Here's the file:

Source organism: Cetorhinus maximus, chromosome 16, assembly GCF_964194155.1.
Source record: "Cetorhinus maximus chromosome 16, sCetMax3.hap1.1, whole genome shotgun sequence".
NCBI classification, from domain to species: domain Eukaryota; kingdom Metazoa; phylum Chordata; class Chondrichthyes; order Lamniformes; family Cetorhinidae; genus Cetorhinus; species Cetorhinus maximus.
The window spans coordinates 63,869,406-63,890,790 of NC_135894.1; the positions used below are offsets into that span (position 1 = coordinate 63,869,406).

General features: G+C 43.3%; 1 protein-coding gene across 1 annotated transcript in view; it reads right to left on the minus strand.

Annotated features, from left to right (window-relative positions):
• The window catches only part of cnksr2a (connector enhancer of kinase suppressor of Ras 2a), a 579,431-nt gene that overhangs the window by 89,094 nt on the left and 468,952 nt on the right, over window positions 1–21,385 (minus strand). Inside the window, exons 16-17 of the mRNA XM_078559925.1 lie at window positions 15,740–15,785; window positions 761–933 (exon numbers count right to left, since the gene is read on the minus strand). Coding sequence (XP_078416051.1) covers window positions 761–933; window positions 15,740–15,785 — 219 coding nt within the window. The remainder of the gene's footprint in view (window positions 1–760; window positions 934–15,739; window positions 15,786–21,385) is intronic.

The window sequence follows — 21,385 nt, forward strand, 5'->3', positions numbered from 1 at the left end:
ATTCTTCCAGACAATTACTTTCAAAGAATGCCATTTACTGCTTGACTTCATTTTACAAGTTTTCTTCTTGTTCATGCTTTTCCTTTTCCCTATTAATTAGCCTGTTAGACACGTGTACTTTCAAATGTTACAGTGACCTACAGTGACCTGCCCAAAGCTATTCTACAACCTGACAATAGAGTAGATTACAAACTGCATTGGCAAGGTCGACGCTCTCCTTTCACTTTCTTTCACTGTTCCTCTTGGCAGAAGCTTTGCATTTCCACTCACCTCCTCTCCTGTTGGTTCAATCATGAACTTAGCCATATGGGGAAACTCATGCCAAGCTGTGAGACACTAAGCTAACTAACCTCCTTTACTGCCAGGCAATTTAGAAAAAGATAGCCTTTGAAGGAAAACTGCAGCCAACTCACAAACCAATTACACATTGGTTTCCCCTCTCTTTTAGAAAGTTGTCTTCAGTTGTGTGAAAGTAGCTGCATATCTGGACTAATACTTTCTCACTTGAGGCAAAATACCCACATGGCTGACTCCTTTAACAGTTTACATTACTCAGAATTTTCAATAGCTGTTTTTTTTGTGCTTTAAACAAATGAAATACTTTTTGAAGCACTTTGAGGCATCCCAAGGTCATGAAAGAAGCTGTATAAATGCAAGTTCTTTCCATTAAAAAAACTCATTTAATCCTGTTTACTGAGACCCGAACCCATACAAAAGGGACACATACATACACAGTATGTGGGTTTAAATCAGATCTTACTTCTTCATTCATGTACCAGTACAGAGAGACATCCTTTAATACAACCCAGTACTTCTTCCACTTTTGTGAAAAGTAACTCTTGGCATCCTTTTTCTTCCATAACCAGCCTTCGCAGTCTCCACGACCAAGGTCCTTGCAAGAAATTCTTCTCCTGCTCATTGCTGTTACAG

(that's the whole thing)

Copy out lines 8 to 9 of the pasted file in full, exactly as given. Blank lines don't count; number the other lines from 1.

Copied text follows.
The window sequence follows — 21,385 nt, forward strand, 5'->3', positions numbered from 1 at the left end:
ATTCTTCCAGACAATTACTTTCAAAGAATGCCATTTACTGCTTGACTTCATTTTACAAGTTTTCTTCTTGTTCATGCTTTTCCTTTTCCCTATTAATTAGCCTGTTAGACACGTGTACTTTCAAATGTTACAGTGACCTACAGTGACCTGCCCAAAGCTATTCTACAACCTGACAATAGAGTAGATTACAAACTGCATTGGCAAGGTCGACGCTCTCCTTTCACTTTCTTTCACTGTTCCTCTTGGCAGAAGCTTTGCATTTCCACTCACCTCCTCTCCTGTTGGTTCAATCATGAACTTAGCCATATGGGGAAACTCATGCCAAGCTGTGAGACACTAAGCTAACTAACCTCCTTTACTGCCAGGCAATTTAGAAAAAGATAGCCTTTGAAGGAAAACTGCAGCCAACTCACAAACCAATTACACATTGGTTTCCCCTCTCTTTTAGAAAGTTGTCTTCAGTTGTGTGAAAGTAGCTGCATATCTGGACTAATACTTTCTCACTTGAGGCAAAATACCCACATGGCTGACTCCTTTAACAGTTTACATTACTCAGAATTTTCAATAGCTGTTTTTTTTGTGCTTTAAACAAATGAAATACTTTTTGAAGCACTTTGAGGCATCCCAAGGTCATGAAAGAAGCTGTATAAATGCAAGTTCTTTCCATTAAAAAAACTCATTTAATCCTGTTTACTGAGACCCGAACCCATACAAAAGGGACACATACATACACAGTATGTGGGTTTAAATCAGATCTTACTTCTTCATTCATGTACCAGTACAGAGAGACATCCTTTAATACAACCCAGTACTTCTTCCACTTTTGTGAAAAGTAACTCTTGGCATCCTTTTTCTTCCATAACCAGCCTTCGCAGTCTCCACGACCAAGGTCCTTGCAAGAAATTCTTCTCCTGCTCATTGCTGTTACAG